"DYING with dignity" seems to me a Hollywood fantasy, much like its filtered portrayal of births, love and war.

In real life, few people get to utter dying wishes to a horseshoe of family gathered around a bed, and then sink into their silk pillow and the next world with a last peaceful breath.
For most of us, dying is messy or unexpected or both.

Even those who are old or sick cannot predict the time of death, as I learned when my mother died suddenly years ago.

Scrambling flights with my daughter, we ended up barely making the funeral. With no time to pack we stood shivering at the graveside dressed in our New Zealand summer clothes in the middle of the English winter.

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My daughter still had her Fly Emirates backpack on. I was wearing impossibly high suede shoes, which sank into the graveyard soil.

No-one has warning. Despite knowing we all will die we don't have coffins in the garage or funeral shoes polished at the ready.

At the wake afterwards, my uncle comforted us with platitudes that death, like life, although both certainties, are unpredictable.

I was reminded of his words earlier this year when he too died. He was waiting for hospital visitors and had asked them to bring him a Magnum.

His friend phoned me in tears. He hadn't waited for his ice cream. It had melted all over her.

She sobbed to his dead body that he had survived the Navy, the war, a Japanese camp and 80-odd years, so could he not have just waited a few more moments for one last almond Magnum?

There are those who die without living their whole life. Like 32-year-old Papamoa massage therapist Sarah Morrison, whose farewell was held this week at Mount Surf Club after she lost her battle with bowel cancer.

Sarah clung on to life with her brightly manicured fingertips, still believing she would recover even in her hospice bed.

Then there are the people whose death is not only unexpected but seems so random.

Like Bay mother Lisa Yieng. One minute last Saturday morning she was on her way to work. The next minute she was on her way to hospital, dying, after her car had collided with a truck.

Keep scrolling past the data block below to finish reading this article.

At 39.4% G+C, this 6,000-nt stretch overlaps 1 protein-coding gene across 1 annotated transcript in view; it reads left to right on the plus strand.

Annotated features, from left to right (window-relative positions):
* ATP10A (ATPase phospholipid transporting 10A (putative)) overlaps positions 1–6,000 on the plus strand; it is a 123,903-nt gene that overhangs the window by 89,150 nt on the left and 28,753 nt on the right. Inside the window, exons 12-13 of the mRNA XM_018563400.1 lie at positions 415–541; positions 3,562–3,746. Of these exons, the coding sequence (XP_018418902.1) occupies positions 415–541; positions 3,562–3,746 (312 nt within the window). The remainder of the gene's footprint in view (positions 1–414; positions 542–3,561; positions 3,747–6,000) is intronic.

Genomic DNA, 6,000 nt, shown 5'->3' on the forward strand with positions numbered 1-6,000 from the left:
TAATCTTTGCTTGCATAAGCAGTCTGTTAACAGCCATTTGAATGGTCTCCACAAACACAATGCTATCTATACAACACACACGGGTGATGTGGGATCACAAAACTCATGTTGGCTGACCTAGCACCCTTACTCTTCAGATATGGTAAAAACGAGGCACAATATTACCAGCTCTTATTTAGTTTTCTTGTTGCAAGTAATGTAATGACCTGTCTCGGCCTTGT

Others whose brutal end is at the hands of another. Like Bay woman Ravneet Sangha and her 2-year-old daughter Anna who, five years ago, were brutally murdered in their Ngatai Rd home.

This week we featured a story of how her husband, Tauranga taxi driver Dev, had found new happiness.

The headline said, "The wheel of life turns for cabbie".

The circle of life, the wheel of fortune.

Whether you are a Lion King fan or not, it's a philosophical concept that human beings have been grappling with since time began.

Do we all have a destiny that is predetermined? Or do we have the freedom of free will?
Choosing when we die would once have seemed inconceivable.

A favourable High Court ruling would have allowed others to follow suit and potentially sent a signal for further law reform.

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So once would have choosing when and how we are born, but scientific advances in IVF and embryo screening for genetic diseases has certainly improved life for many - not least couples struggling with fertility issues.

Choosing when we die, though, still seems something Matrix-like. Alien to us. Not human.

Yet the debate needs to be had.

For that, we can be grateful to Lecretia Seales, the terminally ill lawyer who mounted a legal challenge seeking the right for a doctor to help her die without criminal prosecution.

Her death early yesterday came before the judge made public his decision.

Her legal argument - a first in New Zealand - was that it was a fundamental right to be able to choose to end her life with medical assistance, if she wanted, before her suffering became intolerable.